Why Sex Outside of Marriage Is Wrong

by Jeffrey W. Hamilton

In the United States, marriage is becoming increasingly rare. The 2000 U.S. Census found only 51% of all households are married couples, continuing a steady decline over the past several decades. Meanwhile, the number of unmarried couples living together has increased rapidly. In 2000, 5.4 million couples are living together without being married. In this increasingly permissive society, 30% of all children do not live in a two-parent home. The result is that ideas and terminology once readily understood must be defined carefully for people to understand.

The Bible uses several words to describe sexual sins. The word adultery refers to a sexual relationship where one or both partners are married to someone other than the one with whom they are having intercourse. Fornication is a broader term which refers to sexual intercourse outside the bonds of marriage. It can include adultery when used by itself, or it refers to all sexual relations between unmarried couples when used in conjunction with the word adultery. In several modern translations, the word fornication has been translated immorality or sexual immorality because our society has essentially stopped using the word fornication. Another important word is passion which refers to the arousal of illicit sexual desire. This would include things like pornography, erotic dances, or anything else that stimulates the desire for sex outside of marriage but does not result in actual intercourse.

The apostle Paul bluntly states that those who engage in various sexual sins cannot inherit the kingdom of God (I Corinthians 6:9-10). Among the sins listed are fornication (sexual intercourse outside of marriage), adultery (sexual intercourse where one partner is married to someone else), effeminate (one who dresses or behaves as a member of the opposite sex), and homosexuality (engaging in sexual intercourse with a member of the same sex).

Paul goes on and explains why sexual sins interfere with our relationship with Jesus (I Corinthians 6:15-20). Even when sexual intercourse is engaged by two consenting individuals, such as a man lying with a prostitute, the sin is against God and the sinner's own body. Other sins, such as thief or murder, are committed against other people. Other people are harmed by the sin, but sexual sins harm the person engaging in sex. Sexual sins contain a high risk of disease because those engaged in such sins rarely remain with one partner (Proverbs 5:15-20; 6:32-33; 7:21-27). Yet, the damage of sexual sins is more subtle. It keeps us from spiritually bonding with our Lord (I Corinthians 6:15-17).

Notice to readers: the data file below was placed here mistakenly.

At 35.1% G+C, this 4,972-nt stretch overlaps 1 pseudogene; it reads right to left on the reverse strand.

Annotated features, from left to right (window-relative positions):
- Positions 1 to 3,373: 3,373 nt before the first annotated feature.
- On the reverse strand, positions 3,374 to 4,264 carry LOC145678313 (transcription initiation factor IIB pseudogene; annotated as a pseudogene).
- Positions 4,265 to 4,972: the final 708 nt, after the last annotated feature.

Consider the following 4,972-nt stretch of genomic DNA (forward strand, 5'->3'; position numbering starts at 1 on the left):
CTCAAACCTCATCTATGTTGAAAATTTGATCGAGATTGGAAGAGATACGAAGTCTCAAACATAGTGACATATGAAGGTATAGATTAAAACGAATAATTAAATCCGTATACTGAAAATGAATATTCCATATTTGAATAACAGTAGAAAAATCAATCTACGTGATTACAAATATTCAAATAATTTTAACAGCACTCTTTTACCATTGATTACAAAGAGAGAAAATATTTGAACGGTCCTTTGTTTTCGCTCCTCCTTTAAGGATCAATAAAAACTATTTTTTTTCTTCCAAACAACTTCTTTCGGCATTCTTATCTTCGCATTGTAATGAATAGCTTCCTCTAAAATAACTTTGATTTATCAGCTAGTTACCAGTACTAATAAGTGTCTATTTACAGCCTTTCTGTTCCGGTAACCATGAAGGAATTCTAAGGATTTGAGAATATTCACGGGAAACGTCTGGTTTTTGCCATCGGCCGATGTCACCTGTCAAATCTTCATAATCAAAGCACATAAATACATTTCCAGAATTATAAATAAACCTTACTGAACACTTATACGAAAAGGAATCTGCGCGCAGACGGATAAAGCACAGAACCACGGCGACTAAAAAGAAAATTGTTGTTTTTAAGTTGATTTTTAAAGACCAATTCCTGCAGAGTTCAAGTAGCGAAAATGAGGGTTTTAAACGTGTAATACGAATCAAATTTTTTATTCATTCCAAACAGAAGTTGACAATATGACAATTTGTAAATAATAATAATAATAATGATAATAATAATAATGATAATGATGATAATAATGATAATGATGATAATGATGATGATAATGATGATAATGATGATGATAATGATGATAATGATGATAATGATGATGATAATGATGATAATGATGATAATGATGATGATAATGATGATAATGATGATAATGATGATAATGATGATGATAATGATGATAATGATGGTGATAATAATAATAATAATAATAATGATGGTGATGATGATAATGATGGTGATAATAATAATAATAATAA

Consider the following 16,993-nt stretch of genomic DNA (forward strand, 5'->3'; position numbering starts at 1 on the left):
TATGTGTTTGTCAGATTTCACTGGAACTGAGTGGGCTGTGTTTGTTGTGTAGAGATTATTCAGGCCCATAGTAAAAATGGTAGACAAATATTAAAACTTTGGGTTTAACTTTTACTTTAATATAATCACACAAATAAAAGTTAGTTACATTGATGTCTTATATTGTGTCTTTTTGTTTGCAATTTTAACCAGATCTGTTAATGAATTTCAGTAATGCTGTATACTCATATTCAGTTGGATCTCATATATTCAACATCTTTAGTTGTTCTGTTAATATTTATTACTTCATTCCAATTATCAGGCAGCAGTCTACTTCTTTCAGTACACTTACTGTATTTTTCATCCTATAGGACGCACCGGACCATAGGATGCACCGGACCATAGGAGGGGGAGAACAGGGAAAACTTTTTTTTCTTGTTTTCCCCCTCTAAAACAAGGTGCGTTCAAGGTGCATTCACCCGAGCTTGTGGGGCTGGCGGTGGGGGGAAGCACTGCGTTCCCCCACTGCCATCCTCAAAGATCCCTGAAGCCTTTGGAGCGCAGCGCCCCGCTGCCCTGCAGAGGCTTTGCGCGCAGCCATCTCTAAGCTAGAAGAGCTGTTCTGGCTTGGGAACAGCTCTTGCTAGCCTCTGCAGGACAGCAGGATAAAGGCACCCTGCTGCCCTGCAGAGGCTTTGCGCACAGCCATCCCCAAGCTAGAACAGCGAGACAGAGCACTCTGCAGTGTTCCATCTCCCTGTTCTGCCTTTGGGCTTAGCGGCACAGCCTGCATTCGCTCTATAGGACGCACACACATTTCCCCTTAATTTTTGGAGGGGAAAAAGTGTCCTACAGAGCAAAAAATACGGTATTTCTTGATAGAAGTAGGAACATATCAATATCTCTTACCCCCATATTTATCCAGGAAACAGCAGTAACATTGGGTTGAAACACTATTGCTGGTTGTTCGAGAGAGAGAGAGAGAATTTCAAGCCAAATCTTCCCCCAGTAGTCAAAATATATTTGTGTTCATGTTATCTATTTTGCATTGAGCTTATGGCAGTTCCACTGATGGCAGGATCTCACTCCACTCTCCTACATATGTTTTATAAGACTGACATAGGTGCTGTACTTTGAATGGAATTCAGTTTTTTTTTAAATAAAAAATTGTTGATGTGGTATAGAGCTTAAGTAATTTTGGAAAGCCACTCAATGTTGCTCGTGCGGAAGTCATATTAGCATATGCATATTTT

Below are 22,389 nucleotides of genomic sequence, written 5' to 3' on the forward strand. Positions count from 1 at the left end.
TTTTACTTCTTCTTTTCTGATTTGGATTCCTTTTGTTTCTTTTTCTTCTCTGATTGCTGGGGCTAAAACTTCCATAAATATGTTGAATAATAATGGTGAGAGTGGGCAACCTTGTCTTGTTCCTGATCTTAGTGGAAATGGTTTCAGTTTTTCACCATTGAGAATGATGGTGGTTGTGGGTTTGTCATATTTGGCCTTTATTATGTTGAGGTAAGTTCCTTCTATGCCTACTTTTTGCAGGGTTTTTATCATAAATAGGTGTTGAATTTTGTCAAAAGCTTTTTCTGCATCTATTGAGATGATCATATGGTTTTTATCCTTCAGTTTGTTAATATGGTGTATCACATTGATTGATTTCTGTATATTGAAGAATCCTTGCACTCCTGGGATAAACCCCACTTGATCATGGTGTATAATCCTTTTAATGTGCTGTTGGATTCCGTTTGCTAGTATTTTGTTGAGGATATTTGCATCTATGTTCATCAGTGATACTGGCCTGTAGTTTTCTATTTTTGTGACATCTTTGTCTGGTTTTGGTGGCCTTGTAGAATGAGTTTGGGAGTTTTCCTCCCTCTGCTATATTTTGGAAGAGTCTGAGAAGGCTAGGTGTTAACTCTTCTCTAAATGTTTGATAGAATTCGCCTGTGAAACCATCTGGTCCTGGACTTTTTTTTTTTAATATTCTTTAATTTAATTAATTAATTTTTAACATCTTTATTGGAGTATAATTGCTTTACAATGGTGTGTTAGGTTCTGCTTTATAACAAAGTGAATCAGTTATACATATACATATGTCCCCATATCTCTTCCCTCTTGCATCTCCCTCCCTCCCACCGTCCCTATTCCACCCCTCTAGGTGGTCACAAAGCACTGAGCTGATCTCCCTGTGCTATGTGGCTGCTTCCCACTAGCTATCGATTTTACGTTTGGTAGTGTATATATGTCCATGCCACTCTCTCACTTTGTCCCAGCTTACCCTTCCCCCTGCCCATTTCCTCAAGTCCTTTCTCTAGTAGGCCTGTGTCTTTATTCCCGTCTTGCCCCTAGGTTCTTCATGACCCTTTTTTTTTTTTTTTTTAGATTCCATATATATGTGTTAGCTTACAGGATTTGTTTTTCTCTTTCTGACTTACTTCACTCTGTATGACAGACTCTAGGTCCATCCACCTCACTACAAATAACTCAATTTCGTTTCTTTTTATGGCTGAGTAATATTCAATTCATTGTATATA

Few people notice the bonding that takes place when two people engage in sexual intercourse. Even a person who pays for a few moments with a prostitute leaves a portion of himself bound to the prostitute (I Corinthians 6:16). Take two pieces of duct tape and stick them to various things, the floor, the chair, etc. Each time the tape comes in contact with something, it attempts to bond, but the bond is ripped apart. The first time the bond is broken with difficulty, but each succeeding bond becomes easier and easier to break. Eventually, you can put the two pieces of tape together and without much effort separate them into two.

A similar thing happens when a man or woman engages in intercourse outside of marriage. The person builds a strong bond with the first person with whom they have sex. When that relationship ends, as almost all do since there is no covenant holding them together, the person is devastated. His world has come to an end. Yet, eventually, he finds another willing partner. When this relationship also ends, the pain is not nearly as severe. After all, he has experience in breaking up. Over time, a person becomes numb to the making and breaking of relationships. His ability to bond with another person is damaged. This is why the marriages of people who have engaged in sex before marriage generally end in divorce. They have developed a habit of solving relationship problems by leaving, and leaving doesn't bother them because they have become used to the pain of severing bonds.